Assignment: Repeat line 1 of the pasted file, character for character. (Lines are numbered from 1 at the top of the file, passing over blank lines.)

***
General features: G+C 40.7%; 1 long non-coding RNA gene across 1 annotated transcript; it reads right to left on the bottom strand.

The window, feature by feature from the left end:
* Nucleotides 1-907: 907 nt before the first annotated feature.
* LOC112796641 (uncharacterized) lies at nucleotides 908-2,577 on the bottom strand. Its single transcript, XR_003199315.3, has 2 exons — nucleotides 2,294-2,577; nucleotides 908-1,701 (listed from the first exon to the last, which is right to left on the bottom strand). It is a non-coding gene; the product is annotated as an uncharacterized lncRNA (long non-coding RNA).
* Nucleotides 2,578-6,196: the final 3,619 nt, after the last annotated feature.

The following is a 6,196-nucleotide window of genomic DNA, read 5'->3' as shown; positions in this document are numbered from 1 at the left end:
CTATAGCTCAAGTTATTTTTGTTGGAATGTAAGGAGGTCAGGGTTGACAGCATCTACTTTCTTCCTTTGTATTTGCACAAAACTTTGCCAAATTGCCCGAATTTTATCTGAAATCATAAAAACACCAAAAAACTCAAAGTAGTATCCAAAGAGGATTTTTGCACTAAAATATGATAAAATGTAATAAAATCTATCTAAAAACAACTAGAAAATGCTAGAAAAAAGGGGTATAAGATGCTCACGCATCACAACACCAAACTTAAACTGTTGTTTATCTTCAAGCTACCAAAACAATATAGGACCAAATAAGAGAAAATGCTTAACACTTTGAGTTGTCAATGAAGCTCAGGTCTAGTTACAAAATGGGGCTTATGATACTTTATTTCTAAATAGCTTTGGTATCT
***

General features: G+C 40.7%; 1 long non-coding RNA gene across 1 annotated transcript; it reads right to left on the bottom strand.